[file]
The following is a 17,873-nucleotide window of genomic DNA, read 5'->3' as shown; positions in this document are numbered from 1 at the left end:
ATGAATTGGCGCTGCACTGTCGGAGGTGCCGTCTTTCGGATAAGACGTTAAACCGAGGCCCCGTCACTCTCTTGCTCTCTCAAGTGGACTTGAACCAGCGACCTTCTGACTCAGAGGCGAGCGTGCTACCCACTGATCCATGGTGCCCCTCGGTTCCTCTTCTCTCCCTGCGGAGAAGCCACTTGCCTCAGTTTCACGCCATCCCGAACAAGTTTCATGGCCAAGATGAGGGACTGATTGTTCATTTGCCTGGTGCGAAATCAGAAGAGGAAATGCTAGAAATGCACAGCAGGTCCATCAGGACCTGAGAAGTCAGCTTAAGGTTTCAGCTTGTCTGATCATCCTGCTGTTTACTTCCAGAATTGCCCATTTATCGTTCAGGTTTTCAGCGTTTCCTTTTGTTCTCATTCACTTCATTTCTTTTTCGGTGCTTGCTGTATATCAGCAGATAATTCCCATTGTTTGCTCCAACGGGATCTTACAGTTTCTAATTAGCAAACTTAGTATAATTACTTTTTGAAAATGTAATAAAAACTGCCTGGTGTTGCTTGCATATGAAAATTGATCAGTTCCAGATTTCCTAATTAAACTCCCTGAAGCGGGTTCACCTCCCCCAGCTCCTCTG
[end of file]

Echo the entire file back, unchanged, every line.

The following is a 17,873-nucleotide window of genomic DNA, read 5'->3' as shown; positions in this document are numbered from 1 at the left end:
ATGAATTGGCGCTGCACTGTCGGAGGTGCCGTCTTTCGGATAAGACGTTAAACCGAGGCCCCGTCACTCTCTTGCTCTCTCAAGTGGACTTGAACCAGCGACCTTCTGACTCAGAGGCGAGCGTGCTACCCACTGATCCATGGTGCCCCTCGGTTCCTCTTCTCTCCCTGCGGAGAAGCCACTTGCCTCAGTTTCACGCCATCCCGAACAAGTTTCATGGCCAAGATGAGGGACTGATTGTTCATTTGCCTGGTGCGAAATCAGAAGAGGAAATGCTAGAAATGCACAGCAGGTCCATCAGGACCTGAGAAGTCAGCTTAAGGTTTCAGCTTGTCTGATCATCCTGCTGTTTACTTCCAGAATTGCCCATTTATCGTTCAGGTTTTCAGCGTTTCCTTTTGTTCTCATTCACTTCATTTCTTTTTCGGTGCTTGCTGTATATCAGCAGATAATTCCCATTGTTTGCTCCAACGGGATCTTACAGTTTCTAATTAGCAAACTTAGTATAATTACTTTTTGAAAATGTAATAAAAACTGCCTGGTGTTGCTTGCATATGAAAATTGATCAGTTCCAGATTTCCTAATTAAACTCCCTGAAGCGGGTTCACCTCCCCCAGCTCCTCTG